In her latest guest post, Zoe Enser (@GreeboRunner), Director of Improvement & CPD and English teacher, explores how the principles of the EEF’s guidance report on metacognition and self-regulation looks in the English classroom.
Metacognition and self-regulation are without a doubt some of the latest buzz words in education. The 2018 EEF report on this area told us that ‘self-regulated learners are aware of their strengths and weakness, and can motivate themselves to engage in, and improve, their learning’ and developing this ‘is an effective way of improving pupil outcomes’. This sounds like the holy grail of teaching. Of course we all want students to regulate themselves, take charge of their own learning (and behaviour), so enthused by wanting to know more about our subject that they skip into our classroom filled with questions, ideas and wonder. It’s about independence (something I wrote about here) and a high level of self-awareness, something which I unfortunately isn’t always in abundance in the adults I meet.
But the research is clear and it is especially clear in relation to disadvantaged students; this is the group who may disproportionately not have these abilities and therefore this is the group who may disproportionately benefit from a focus on them. This sounds fantastic, especially in my context, but what might this actually look like in an English classroom?
‘Explicitly teach pupils metacognitive strategies, including how to plan, monitor, and evaluate their learning.’
The most difficult part of this for me was probably linked to my own ability to do the above. This is due both to the curse of the expert and a lack of explicit dialogue around this in my own early learning experiences.
On the one hand I generally find doing things in relation to English easy. Analysing a text, writing an article, giving a presentation, are all things which I, quite rightly, find easy. I have practised these things for a number of years and the reason I pursued my studies in this area in the first place was intrinsically linked to the feeling you get from being quite good at something. I was good at it, so I felt successful, so I did it more. Nobody therefore had to talk to me about planning (I managed to do well without doing any), or the different knowledge I might need to apply to a task or how successful something had been. I am my own worst critic anyway. This however, turned out to be my first hurdle in becoming a teacher who taught metacognition in my classroom.
I have had to go back, slow down and really consider the processes I employ. Rather than just letting, what is now second nature, happen, I need to plan what I will share with students and how this can be broken into steps or stages.
Demonstrating this with planning was probably the easiest starting point for me, as that was something I would already often do on the board with students, but now I needed to spend more time explaining the thinking behind my choices. This, I learnt, is not always something which is immediately apparent, even to the writer. It’s a bit like when the students say ‘but the writer didn’t sit down and think about their writing like this’, and they are correct in part. Ideas may or may not be written down by a writer in a plan, they may place more focus on allowing a stream of consciousness to emerge and editing and refining later. This tended to be how I worked as a writer myself. However, students in the classroom are not ‘writers’, at least not yet. They are ‘students of writing’ and, in order to get better at it, they need to go through these processes. Once they have explored what has or has not been successful (the evaluation part), they can decide whether to discard this stage or not. Indeed, I have met two students in the last few years who appear to miraculously produce a text which would not be out of place amongst a published book of short stories. They can do this with just the merest of pauses for thought. These students are few and far between though and so most of us need to spend time planning, and that includes me. But I not only have to plan, I need to explain why I am planning in that way and what I am wanting to achieve. The same goes for the planning into writing process, the reviewing and editing process and pretty much everything I had once taken for granted and just got on and did.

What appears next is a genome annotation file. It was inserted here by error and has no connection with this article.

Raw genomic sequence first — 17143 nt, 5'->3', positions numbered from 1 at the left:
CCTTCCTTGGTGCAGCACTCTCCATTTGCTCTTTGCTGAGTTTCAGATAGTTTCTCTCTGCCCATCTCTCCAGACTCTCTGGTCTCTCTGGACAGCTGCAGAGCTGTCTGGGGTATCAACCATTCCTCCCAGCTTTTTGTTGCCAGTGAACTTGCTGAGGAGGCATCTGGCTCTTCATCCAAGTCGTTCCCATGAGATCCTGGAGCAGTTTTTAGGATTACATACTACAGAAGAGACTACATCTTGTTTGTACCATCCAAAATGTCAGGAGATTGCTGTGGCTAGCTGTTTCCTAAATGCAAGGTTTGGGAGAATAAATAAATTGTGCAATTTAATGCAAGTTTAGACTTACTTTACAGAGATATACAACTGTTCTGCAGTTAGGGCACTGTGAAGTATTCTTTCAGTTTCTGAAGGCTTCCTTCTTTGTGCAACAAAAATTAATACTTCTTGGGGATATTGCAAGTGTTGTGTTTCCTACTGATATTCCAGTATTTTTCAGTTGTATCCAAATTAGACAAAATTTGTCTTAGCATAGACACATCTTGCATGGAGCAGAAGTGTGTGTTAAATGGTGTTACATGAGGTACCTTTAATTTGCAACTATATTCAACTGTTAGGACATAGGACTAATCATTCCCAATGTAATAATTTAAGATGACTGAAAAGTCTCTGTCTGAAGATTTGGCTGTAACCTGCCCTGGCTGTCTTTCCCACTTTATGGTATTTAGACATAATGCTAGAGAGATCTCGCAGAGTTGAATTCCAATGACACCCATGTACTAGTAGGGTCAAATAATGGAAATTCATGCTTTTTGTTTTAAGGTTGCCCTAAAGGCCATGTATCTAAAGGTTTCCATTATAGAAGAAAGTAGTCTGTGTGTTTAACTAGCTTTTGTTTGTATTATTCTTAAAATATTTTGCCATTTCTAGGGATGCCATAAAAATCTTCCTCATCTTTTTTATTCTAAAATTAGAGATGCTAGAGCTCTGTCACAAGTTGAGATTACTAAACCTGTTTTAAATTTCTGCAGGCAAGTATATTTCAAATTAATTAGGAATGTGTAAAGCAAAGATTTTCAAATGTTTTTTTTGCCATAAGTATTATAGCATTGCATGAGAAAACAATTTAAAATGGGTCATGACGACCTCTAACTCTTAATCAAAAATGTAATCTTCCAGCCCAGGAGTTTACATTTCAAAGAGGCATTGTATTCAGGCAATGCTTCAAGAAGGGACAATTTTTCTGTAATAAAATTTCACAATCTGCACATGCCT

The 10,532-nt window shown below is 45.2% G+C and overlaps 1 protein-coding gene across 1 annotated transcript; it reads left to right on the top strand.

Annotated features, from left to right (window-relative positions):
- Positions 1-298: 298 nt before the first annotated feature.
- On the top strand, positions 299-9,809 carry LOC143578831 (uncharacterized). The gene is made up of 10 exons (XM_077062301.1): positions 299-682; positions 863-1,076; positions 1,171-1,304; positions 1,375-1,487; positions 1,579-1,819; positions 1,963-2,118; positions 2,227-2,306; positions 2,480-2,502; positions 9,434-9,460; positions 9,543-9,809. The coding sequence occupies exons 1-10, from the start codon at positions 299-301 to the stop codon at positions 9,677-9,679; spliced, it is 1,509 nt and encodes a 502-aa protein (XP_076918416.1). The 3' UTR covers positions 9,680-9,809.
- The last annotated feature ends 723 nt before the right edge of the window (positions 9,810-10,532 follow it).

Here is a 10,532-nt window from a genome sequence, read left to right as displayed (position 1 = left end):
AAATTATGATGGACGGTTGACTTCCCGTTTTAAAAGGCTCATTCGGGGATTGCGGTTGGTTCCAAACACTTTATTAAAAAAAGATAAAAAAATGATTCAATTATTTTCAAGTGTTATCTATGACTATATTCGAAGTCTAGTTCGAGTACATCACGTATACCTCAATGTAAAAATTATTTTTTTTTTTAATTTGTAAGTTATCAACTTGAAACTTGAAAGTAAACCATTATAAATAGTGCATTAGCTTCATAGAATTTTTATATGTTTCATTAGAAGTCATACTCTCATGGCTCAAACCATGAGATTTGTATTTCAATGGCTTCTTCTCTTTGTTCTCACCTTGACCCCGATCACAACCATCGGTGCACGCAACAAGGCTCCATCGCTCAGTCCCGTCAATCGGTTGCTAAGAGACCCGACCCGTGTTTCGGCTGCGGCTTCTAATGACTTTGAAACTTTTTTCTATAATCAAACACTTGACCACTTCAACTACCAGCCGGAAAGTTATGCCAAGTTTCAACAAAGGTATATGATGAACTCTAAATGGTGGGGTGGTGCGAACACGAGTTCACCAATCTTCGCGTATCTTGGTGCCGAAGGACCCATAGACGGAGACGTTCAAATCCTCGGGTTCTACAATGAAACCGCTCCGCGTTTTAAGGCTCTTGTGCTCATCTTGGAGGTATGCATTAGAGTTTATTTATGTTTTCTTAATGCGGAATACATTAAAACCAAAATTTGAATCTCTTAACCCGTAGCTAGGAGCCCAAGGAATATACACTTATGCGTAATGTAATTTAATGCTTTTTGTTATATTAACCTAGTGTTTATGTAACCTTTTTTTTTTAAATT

This is of course only the writing element. The reading element, again something which I just can ‘do’, is a whole other issue.
‘Teachers should support pupils to plan, monitor, and evaluate their learning.’
Remember the days when we were encouraged to say ‘who has met the learning objective today’, or ‘who has learnt something new’? Well I can see the intention here, but this just doesn’t really cut it in terms of developing metacognition and self-regulation.
This is something which I have found to be increasingly essential when looking at revision.
In order for students to really make the most of revision they must have a plan of action. They need to reflect on what they have learnt, understand where their strengths and weaknesses lie and evaluate the best way to address this. Once again I have some students who do this almost naturally and I am very lucky to work with them. One in particular was so on the ball in regards to finding planning tricky he sourced some advice from a Tom Bennett blog, something which has now ended up embedded in our team across the two key stages. For others they need significant support, and here is where I have had to increase my input.